usiness blocks and several smaller
oulldlngs, with a loss of $50,000.
Flood In Arkansas and Louisiana.
Greenville, Miss. The Mississippi
taking Its tirhe In southern Arkan
ias and northern Louisiana. It is es
timated that 1,000 square miles in
East Carroll and Madison parishes,
and Chicot and Desha counties. Ark.,
Murder Is a Mystery.
Lynn, Mass. With failure at tr-e
end of etery clew, the police' of this
illy and the state police admitted that
:he murder of George Marsh, a mil
lionaire, 73 years old, was the most
mysterious in history.
Powers Ask Turkey to Quit.
St. ePtersburg. It Is officially an
louDced that the powers havo made
proposals of mediation to Constanti
nople, with a vl)w to bringing to on
nd the war between Turkey and Italy
Fall Kills Army Aviator.
Bar Le Due, France. While recon
joitering In a monoplane, Lieut. Bon
jourt lost cortrol of his machine here,
Jropped 200 feet to the ground and
was killed instantly.
Aged Woman Burned to Death.
Hopklnsvllle, Ky. While burning
'.rash in her garden. Mips Lydla Jen
Kins, aged 80, was burned to death.
Her sister. Miss Alice Jenkins, aged
78, tried to jtmother the flir.-.eg and
was badly burned.
$400,000 Fire in Omaha, Neb.
Omaha, Neb. One of the most val
uable blocks or retail property la
Omaha was seriously threatened, and
lamage amounting to nearly J400.00C
was done by a fire which destroyed
'be Anjus & Tate building.
A scathing denunciation of mem
bers of the house committee on ex
penditures in the Interior department
was delivered on the bouse floor by
Mr. Mann of Illinois, the minority
The senate passed the army appro
priation bill carrying $95,314,710, or
$7,537,453 more than when It passed
the house arid $2,726,925 more than
lar.t year's bill.
Thero are excellent prospect for
a pood roads mix-up among house
Democrats. The committer on rules
favorably reported Lender Under
wood's resolution providing for tbn
appointment of a Joint, committee of
three senators ami three representa
tives to lnestigate the question of
roads In general ami make recommen
dations touching possible federal aid.
With the approval rf the hoime lead
ers, Representative Oldfleld of Arkan
sas, chairman of the house committee
on patents, Introduced a bill Intended
to prevent the "untold evils" which
Chief Justice Whitt, In his dissent,
said would follow the recent supreme
court decision in the "patent monop
Joseph Sellwood, an ore mine es
pert of Duluth, told the house steel in
vestigating committee that the Lako
Superior ore region contains 1.4(i0,U00,
fHW tons of available ore, of which
about. 655,Oon,noo tons, including tho
Hill lease ores, aro controlled by tbo
United) States Steel corporation.
The senate knocked out the house
proposal to reduce the cavalry from
fifteen regiments to ten at the close
of a debate which took a wide range.
The senate probably will amend Its
rules soon so as to permit less than a
majority of committee members to
constitute a quorum.
President Taft by executive order
modified the so-called "gag rule" upon
civil service employes, which practi
cally forbade them to petition con
gress except under certain restricted
The house committee on agriculture
gave a hearing on the twenty eight
pending bills aimed at so-called gam
bling in crop "futures." Representa
tives of the Association of Grain Deal
ers finished their arguments opposing
bills preventing speculation In grain.
Representative Rroussard of Louis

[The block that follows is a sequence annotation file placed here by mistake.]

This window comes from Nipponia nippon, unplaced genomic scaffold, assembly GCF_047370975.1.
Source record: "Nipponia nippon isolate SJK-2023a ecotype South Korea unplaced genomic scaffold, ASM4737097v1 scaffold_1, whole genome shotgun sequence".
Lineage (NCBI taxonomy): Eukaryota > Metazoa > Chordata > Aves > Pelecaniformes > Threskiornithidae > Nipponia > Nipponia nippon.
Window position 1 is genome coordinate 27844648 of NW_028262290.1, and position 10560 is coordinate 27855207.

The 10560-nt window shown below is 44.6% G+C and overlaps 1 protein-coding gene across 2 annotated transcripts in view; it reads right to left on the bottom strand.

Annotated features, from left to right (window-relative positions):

iana (Deiu.), representing a cane su
gar state, testified before the senate
committee on finance that the Demo
cratic house free sugar bill was based
on ignorauce. He contended that the
United States would lose $150,000,000
If the bill were enacted.
With every prospect of long debate,
the house began consideration of the
postoffice appropriation bill carrying
$259,827,749, provisions for a rural
parcels post, steel mall cars after
1917, an eight hour day for clerks and
carriers in first and second class of
fices, increases in pay for rural car
riers and other bard fought reforms.
A charge that Wall street and the
big corporations were controlling the
house money trust Inquiry was made
by Representative Lindbergh of Min
nesota, Republican, In a resolution
which would compel every member to
disclose his business and corporation
A favorable' report on the Petexs
bill for the incorporation of the Rock
efeller foundation "to promote the
well being, and to advance the civil
ization, of the peoples of the world,"
was ordered by the judiciary commit
tee of the house.
The workmen's compensation act,
framed by the federal employers' lia
bility commission, and recommended
by the senate judiciary committee,
rutne up in the senate for the first
time, when Senator Chamberlain of
Oregon spoke in advocacy of it.
The fight to eliminate from the In
dian appropriation bill the proviso
requiring the payment from tho funds
of the five civilized tribes of the sala
ries of tribal officials and attorneys,
broke out in the house again. Repre
sentative Miller of Minnesota (Rep.)
sought to have It stricken from the
jill, but was defeated.
Full publicity of contributions and
expenditures in the nomination of
president and vice-president at regu
lar intervals before the nominating
convention and a final statement w ith
in thirty days after each convention
re proposed in a bill introduced by
Representative Henry of Texas, who
prepared It In collaboration with Rep
'esentative Rucker of Missouri.
Huntington Wilson, assistant secre
tary of state, testifying before the
senate finance committee, said the
free sugar bill would mean the abro
gation of the agreement between the
United States and Cuba, which gives
'he United States an advantage of
20 per cent preferential in Cuban su
gar exports; that It would seriously
tffect the Cuban market, to which the
United States now exports $60,000,000
if products annually, American flour
eing the principal Item affected.
The nomination of George L. Town
lend to be United States marshall of
Delaware was ordered f ivorably re
Mirtcd by the judiciary committee.
The administration of Secretary
rt'ilson of the department of agricul
ure was neveroly criticised In the
louse of representatives In a speech
y Representative Batbrick (IVm.) of